He’ll have shoulder surgery to repair a torn labrum and will need about six months to rehab. He should be ready for Spring Training in 2009.
- Damaso Marte is pretty good. In fact, he’s the second best left-handed reliever in baseball history!
- Tonight’s game was bad. What else can you say? Moose just wasn’t fooling anybody. This was a game where Moose needed to scare someone. The hacks the O’s were taking, even with two strikes, were indicative of the fact they knew they weren’t in any danger. It also didn’t help that not one close call (or so it seemed) went Mussina’s way.
The full deal is Jose Tabata, Ross Ohlendorf, George Kontos and Phil Coke. Damaso Marte is an excellent lefty specialist, while Nady is a decent rightfielder. At first glance, I’m not happy.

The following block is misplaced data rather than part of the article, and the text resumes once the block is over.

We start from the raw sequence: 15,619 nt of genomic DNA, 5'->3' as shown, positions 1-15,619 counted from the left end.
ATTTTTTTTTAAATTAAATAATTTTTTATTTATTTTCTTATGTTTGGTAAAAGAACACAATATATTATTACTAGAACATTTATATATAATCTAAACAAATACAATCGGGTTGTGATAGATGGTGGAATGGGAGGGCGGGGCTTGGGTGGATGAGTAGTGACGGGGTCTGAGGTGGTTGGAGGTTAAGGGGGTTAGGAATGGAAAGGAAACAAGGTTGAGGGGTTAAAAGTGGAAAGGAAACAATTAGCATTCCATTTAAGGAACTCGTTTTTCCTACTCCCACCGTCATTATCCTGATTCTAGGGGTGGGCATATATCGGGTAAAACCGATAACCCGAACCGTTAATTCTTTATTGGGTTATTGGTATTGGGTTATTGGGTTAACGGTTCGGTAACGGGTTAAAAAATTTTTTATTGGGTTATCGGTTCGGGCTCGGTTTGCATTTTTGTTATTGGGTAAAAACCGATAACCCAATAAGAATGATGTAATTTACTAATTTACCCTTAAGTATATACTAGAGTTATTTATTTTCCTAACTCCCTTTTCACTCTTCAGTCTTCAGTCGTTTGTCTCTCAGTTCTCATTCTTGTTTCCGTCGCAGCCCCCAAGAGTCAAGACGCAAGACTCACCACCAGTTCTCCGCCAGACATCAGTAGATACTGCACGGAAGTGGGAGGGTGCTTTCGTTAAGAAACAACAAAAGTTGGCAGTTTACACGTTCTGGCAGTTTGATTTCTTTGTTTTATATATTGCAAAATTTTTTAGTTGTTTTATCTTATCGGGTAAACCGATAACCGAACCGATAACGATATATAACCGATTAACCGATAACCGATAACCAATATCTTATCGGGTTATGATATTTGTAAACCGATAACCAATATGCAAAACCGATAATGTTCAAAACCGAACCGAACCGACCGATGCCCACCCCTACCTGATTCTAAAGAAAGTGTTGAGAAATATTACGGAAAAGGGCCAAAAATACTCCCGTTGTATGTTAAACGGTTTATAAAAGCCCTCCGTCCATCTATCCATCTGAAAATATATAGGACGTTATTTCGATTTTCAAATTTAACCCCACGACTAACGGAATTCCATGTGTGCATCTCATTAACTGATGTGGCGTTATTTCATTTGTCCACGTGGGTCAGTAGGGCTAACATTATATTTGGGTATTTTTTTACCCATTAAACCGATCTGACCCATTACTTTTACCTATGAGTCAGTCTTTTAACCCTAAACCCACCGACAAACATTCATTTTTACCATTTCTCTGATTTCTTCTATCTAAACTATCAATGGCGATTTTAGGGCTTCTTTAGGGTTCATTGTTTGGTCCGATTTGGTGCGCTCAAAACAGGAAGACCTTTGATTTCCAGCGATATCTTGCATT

Nady is having an extraordinarily good season, well out of line with his career averages. His 2008 looks like this: .330/.383/.535 (142 OPS+). Certainly a great season, but Pittsburgh is trading high; his career line is a slightly above average: .281/.337/.456 (108 OPS+). Range Factor shows him to be an above-average rightfielder. He’s 29, so is at the peak of his career; it will probably all be downhill after this season. Nady is fairly versatile, having played 3b, 1b, and all three outfield positions in his career. However, with Abreu entrenched in RF, where does Nady play? Left-field, where he hasn’t played since 2007 (when he played just 10 games there)?